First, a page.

According to new research at Oregon State University, blue wavelength that is produced by common electronics are aging us. Most of us rarely think about the time that we are spending on our phones or our computers/laptops; however, as it turns out that this time in front of the screens is harming us.
According to the research, blue wavelengths is produced by common electronics cause damage to cells in the brain and retinas even if the user is not looking directly at it. The study was based on experiments that were conducted on the Drosophila melanogaster – the common fruit fly. The experiments and the subsequent study were led by Jaga Giebultowicz – a researcher in the OSU College of Science.
The study recorded how flies responded to 12-hour long exposures to blue LED light, much like the prevalent blue wavelength in devices that are similar to tablets and phones. The flies exposed to blue light had shorter lives as opposed to flies that were kept in total darkness or those that were kept in light with the blue wavelengths that were filtered out.
The flies that were exposed to blue light incurred damage to their retinal cells and brain neurons apart from impaired locomotion, as well. The study even had mutant flies that didn’t have eyes. Despite not having eyes, the flies incurred brain damage and locomotion impairments. This implies that the harm done by blue light takes place even without the victim looking at the source.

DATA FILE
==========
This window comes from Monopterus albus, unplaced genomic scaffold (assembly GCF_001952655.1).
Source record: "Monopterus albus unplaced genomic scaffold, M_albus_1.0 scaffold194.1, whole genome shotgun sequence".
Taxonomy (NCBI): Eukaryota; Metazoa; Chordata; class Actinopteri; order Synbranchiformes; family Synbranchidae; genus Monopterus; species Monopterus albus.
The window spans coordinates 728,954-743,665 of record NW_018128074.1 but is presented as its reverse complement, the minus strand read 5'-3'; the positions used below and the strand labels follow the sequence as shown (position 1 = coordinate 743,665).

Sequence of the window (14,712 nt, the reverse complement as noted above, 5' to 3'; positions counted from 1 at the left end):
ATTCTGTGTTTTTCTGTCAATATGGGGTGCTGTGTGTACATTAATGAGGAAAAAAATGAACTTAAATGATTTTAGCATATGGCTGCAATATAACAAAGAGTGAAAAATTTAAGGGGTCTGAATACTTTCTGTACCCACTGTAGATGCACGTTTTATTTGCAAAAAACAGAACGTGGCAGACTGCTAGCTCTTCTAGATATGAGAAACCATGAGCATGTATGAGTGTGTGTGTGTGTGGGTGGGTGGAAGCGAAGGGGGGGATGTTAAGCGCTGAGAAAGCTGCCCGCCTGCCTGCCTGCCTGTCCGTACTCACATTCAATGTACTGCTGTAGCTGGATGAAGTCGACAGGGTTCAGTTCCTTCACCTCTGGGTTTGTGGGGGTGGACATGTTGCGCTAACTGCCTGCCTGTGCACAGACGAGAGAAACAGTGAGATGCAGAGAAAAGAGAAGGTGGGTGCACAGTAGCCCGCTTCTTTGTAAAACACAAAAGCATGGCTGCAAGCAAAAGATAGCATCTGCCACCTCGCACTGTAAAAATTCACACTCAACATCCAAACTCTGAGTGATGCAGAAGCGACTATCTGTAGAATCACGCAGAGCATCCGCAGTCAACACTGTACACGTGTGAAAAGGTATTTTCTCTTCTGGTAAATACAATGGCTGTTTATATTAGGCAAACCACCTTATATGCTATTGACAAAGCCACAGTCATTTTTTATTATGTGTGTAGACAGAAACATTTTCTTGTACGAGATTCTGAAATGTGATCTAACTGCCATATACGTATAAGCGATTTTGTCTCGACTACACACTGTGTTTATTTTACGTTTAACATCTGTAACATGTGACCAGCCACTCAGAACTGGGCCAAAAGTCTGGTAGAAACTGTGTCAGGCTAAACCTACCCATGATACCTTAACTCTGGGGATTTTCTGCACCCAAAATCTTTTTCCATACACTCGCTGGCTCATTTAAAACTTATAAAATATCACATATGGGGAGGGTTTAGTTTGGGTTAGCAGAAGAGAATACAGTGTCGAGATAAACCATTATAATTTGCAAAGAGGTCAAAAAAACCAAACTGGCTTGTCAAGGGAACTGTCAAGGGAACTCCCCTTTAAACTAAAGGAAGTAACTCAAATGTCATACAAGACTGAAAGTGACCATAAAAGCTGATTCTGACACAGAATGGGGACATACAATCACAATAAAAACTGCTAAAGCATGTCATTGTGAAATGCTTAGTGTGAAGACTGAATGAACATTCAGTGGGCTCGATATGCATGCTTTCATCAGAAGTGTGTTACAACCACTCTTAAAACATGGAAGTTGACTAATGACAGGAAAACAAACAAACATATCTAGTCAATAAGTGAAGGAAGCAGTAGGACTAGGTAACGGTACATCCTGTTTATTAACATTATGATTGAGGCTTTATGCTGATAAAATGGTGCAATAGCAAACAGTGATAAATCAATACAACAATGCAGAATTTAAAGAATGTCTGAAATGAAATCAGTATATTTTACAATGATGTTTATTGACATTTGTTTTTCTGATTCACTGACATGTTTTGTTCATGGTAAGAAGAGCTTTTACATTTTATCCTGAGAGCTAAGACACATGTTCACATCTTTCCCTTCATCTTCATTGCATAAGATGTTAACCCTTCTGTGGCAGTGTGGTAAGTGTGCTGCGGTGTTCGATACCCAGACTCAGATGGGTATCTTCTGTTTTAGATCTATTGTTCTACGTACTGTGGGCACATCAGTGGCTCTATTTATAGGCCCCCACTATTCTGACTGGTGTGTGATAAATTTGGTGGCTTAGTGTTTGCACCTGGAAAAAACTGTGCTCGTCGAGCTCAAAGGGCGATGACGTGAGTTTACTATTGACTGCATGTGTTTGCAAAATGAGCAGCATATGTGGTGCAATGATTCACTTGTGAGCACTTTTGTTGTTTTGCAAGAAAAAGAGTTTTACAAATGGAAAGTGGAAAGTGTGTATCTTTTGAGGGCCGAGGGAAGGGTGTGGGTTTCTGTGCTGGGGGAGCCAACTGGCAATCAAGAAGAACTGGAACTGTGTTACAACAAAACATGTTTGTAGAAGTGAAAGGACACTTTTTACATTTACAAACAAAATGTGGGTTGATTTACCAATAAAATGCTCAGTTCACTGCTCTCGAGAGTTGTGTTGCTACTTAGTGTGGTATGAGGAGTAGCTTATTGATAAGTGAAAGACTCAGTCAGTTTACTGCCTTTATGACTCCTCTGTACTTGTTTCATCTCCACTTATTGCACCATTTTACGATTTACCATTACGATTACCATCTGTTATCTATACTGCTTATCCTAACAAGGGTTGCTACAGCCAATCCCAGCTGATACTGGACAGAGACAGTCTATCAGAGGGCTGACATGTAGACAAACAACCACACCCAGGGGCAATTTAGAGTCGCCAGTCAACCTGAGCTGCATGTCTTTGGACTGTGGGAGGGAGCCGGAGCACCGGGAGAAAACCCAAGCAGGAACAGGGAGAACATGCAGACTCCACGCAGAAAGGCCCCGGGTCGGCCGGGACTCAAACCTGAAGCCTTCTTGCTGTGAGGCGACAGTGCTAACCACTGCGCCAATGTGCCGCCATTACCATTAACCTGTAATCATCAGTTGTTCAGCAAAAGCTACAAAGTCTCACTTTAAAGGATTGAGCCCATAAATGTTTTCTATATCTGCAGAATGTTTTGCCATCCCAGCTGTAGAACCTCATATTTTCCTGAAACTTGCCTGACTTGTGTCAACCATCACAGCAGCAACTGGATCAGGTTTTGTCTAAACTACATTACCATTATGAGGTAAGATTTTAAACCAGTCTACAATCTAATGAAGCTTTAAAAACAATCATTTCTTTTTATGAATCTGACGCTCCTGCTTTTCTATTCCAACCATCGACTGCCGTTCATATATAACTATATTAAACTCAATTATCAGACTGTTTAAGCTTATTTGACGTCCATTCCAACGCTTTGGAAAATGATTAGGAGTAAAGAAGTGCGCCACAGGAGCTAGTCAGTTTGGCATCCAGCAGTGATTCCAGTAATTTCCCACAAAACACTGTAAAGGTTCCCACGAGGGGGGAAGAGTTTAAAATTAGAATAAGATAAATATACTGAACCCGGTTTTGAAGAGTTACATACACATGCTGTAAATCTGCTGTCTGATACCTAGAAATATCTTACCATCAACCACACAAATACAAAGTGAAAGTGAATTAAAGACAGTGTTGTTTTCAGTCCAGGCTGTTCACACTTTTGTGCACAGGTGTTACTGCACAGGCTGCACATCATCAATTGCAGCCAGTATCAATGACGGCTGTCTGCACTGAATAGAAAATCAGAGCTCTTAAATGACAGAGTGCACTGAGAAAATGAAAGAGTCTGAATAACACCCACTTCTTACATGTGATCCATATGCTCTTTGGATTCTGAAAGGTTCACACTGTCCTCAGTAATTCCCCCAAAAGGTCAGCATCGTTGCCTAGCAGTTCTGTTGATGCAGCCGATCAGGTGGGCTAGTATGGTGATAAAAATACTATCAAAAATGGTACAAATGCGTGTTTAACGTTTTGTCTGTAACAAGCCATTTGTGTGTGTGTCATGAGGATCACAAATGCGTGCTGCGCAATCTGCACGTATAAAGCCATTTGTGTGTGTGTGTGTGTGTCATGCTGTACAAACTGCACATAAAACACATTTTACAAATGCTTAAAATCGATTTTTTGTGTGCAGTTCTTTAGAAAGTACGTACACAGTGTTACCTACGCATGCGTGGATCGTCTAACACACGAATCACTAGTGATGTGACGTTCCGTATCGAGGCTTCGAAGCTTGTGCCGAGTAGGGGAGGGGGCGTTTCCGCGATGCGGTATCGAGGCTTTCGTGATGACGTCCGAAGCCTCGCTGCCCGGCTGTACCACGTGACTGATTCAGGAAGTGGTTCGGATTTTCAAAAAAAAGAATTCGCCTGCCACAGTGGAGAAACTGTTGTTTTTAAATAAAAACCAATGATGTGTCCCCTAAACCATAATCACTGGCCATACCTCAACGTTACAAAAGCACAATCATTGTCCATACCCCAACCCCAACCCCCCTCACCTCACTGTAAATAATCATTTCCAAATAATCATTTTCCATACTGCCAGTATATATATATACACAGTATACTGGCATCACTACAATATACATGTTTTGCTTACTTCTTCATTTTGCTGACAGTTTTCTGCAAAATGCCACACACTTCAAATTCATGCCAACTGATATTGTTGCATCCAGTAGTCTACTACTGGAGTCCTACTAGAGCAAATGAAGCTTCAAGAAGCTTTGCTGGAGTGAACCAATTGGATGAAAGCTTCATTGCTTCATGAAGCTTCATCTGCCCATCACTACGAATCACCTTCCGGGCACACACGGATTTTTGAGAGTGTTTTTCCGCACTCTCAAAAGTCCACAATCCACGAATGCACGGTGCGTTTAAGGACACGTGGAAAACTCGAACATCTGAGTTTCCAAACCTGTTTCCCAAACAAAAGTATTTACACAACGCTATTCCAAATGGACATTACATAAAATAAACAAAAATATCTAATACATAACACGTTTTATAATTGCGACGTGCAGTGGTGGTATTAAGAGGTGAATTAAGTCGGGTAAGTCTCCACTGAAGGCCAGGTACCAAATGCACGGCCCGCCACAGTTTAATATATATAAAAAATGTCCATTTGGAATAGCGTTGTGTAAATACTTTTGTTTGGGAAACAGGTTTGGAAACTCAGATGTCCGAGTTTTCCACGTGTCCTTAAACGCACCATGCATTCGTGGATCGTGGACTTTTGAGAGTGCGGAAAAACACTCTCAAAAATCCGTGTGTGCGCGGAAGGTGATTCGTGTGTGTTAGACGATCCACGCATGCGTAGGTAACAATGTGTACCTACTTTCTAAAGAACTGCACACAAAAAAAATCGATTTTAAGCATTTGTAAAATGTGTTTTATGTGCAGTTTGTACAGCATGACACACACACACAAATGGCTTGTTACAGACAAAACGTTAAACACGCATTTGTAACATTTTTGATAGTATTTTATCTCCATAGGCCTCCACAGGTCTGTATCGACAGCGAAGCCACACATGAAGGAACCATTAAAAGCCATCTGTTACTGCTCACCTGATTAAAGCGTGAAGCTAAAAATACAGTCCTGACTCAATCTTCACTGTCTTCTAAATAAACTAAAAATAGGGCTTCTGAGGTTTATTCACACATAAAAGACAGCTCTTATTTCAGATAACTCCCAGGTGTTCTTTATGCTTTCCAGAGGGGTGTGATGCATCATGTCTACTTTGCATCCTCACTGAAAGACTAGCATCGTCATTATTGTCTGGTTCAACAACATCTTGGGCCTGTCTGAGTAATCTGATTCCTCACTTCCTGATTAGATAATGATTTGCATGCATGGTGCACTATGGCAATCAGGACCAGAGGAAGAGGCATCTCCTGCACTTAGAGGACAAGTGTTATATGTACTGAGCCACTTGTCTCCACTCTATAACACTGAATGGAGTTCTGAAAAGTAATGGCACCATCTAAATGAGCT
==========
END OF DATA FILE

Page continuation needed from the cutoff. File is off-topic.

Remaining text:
Giebultowics, who is also a professor of integrative biology, said, ‘The fact that the light was accelerating aging in the flies was very surprising to us at first. We’d measured the expression of some genes in old flies, and found that stress-response, protective genes were expressed if flies were kept in the light. We hypothesized that light was regulating those genes. Then we started asking, what is it in the light that is harmful to them, and we looked at the spectrum of light. It was very clear cut that although light without blue slightly shortened their lifespan, just blue light alone shortened their lifespan very dramatically.’
Giebultowicz further added, ‘And with the prevalent use of LED lighting and device displays, humans are subjected to increasing amounts of light in the blue spectrum since commonly used LEDs emit a high fraction of blue light. But this technology, LED lighting, even in most developed countries, has not been used long enough to know its effects across the human lifespan.’
Researchers are suggesting to make use of eyeglasses that have amber lenses and changing the settings on your phones, laptops, and other devices for blocking blue emissions. The study has been published in Aging and Mechanisms of Disease.